If you ever felt like being a composer was hard, well…it isn’t easy to be an actor either. This was one of the main points demonstrated by the most recent “Composers & the Voice” workshop, in which our trusty acting coach and guide-to-the-stage Pat Diamond led us on an intense exploration of the basics of bringing a character to life. We threw beanbags, created an imaginary Central Park Lake, and talked about mermaids – in my experience, not things you do in your typical new music workshop.
In the previous session, Pat assigned each participant one of three short plays. I was given one of two characters in John Patrick Shanley‘s “A Lonely Impulse of Delight” – the story of a fraught male friendship set in present day New York City. Pat told me to read through it and answer a few questions about my character. The evening began with a general discussion of these questions: who our characters are, where they are, and what they are doing in the scene. From there, things got more subtle – Pat began asking us what our characters most desired, what they were most afraid of, and other personal questions that, if I were my character, I would probably find both hard to answer and even a little forward! Over the course of the evening, however, it became clear just how essential addressing these questions were in order for an actor to create a believable character on stage.
Pat had the insight (playful instinct? dark impulse?) to pair me with my writing partner, Jason Kim. Jason and I are old friends from college, so portraying a psychologically complex situation in which two childhood friends reach a critical place in their adult relationship felt somewhat intense. Jason and I were brought to the stage and the remainder of the session was spent on our scene. We began by reading the scene sitting in two chairs, with the stricture that we had to deliver our lines while maintaining eye contact with each other. If eye contact was broken, we had to start again. The challenge with doing this is that I felt I was reading my lines in a stilted or deliberate way. I felt I had to “bring” more to the text emotionally than I could when I had to read and look up. This, it turned out, was exactly what Pat was hoping to address. He was trying to demonstrate that you don’t “bring” emotion to a set of lines when you read them; you use them as an exchange of emotional energy while keeping the backstory of the characters in mind. The backstory – who your character is, what their relationships are like – determines the particular inflection and type of response. Your job as an actor is to make that backstory a “real” part of how you exchange energy with another character. To further illustrate this point, Pat had us read our lines while throwing a beanbag back and forth at the moments when emotional energy would transfer from one character to another.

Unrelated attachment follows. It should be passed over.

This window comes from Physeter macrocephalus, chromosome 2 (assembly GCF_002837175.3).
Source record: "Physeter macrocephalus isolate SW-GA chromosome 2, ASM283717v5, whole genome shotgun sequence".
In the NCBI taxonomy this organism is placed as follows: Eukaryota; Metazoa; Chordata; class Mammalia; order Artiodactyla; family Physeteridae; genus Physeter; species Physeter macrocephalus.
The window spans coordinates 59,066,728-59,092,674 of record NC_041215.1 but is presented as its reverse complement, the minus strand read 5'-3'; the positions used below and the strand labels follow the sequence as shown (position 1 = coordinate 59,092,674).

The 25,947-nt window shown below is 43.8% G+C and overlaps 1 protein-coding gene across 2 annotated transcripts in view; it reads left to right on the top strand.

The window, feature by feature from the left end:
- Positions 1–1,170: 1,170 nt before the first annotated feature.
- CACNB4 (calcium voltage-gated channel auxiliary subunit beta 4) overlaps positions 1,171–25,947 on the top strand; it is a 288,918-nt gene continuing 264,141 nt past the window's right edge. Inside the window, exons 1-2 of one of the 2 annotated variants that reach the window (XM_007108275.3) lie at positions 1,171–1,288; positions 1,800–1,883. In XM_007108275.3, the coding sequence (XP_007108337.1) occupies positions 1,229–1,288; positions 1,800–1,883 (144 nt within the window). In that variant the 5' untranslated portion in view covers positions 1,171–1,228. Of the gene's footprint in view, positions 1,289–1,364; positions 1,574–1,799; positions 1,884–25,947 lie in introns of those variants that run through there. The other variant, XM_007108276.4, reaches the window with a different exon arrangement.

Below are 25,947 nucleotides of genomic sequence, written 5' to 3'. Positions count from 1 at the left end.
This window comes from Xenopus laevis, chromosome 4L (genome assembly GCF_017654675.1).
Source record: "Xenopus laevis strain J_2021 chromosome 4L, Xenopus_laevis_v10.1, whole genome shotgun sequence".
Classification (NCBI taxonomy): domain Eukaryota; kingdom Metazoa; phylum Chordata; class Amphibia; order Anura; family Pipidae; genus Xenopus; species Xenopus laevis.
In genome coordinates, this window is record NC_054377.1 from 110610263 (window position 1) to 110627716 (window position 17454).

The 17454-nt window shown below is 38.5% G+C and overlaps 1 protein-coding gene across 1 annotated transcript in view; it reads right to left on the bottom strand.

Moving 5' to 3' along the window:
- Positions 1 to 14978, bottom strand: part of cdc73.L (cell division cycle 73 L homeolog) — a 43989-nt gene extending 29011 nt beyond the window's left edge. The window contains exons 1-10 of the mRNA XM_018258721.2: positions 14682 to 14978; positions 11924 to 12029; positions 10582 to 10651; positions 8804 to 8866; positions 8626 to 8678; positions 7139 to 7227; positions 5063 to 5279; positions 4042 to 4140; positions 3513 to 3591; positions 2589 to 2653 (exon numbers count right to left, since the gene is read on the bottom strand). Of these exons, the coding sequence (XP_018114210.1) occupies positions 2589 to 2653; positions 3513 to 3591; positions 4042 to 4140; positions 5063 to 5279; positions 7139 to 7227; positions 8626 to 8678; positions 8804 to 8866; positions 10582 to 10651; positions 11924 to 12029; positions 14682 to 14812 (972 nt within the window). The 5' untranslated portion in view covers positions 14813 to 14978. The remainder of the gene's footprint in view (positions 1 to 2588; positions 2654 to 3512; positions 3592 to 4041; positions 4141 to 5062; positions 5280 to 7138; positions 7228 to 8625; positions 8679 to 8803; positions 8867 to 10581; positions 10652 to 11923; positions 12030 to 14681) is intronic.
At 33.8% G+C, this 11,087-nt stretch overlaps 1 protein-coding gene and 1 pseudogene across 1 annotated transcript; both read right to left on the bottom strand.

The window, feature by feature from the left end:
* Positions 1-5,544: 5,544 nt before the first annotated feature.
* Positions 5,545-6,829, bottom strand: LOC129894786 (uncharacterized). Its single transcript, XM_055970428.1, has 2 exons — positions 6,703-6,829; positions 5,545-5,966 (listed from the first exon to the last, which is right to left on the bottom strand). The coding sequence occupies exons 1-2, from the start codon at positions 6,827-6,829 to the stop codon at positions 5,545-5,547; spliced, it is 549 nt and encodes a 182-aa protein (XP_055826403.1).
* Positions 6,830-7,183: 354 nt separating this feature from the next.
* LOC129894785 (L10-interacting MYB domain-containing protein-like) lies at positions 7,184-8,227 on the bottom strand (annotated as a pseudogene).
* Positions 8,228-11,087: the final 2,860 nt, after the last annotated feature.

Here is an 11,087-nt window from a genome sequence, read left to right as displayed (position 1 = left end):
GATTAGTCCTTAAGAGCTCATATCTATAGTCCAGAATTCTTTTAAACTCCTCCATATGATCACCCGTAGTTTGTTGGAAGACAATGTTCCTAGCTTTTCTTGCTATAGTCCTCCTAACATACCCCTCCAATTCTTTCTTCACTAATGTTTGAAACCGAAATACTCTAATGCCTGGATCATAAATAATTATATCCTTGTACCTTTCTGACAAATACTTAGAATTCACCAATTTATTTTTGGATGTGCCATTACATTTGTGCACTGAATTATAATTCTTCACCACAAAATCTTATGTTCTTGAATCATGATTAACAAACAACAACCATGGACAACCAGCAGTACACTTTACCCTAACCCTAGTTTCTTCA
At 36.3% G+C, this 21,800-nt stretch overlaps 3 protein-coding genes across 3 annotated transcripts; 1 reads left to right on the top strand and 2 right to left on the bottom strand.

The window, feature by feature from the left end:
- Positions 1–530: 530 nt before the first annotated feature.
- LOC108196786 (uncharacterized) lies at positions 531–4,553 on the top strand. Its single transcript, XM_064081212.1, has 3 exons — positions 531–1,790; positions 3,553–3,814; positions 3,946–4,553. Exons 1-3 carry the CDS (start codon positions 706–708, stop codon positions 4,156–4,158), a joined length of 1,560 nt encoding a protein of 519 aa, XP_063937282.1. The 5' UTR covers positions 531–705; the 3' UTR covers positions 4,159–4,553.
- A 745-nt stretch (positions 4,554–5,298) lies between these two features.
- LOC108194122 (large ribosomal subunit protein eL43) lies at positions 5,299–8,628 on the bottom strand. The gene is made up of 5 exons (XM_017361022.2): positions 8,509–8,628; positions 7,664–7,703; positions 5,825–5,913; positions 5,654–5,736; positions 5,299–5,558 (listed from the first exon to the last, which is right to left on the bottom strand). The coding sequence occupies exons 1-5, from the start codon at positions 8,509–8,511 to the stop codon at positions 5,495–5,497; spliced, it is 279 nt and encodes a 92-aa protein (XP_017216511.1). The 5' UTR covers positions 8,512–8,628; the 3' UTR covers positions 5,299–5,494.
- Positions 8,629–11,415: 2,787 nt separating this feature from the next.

After throwing the beanbags, Pat had us “create” the setting in which our scene takes place. We didn’t have props or scenery so this was a mental realization. Still, like the backstory of the characters, it had to feel “real” for it to be convincing. Delineating the boundaries of a “real” Central Park Lake – complete with a swamp, sidewalk, rocky outcropping, and other landscape features – is difficult in a brightly lit, rectangular room filled with chairs and outfitted with wood paneling. Jason and I did our best, but eventually Pat helped us out by showing us print-outs of pictures he had found online that he felt evoked the particular “look” of our scene. After browsing through the pictures – showing Central Park at night, moonlight on water, and even pictures of the mermaid that Jason’s character is in love with in the play – the other teams were exhorted to go and find pictures to “build” their own scenes themselves. Based on what I picked up on from the other composers, there should be some pretty entertaining pictures next time we meet – I believe that one play has various Greek gods making mischief on the New York City subway.
– Joe Rubinstein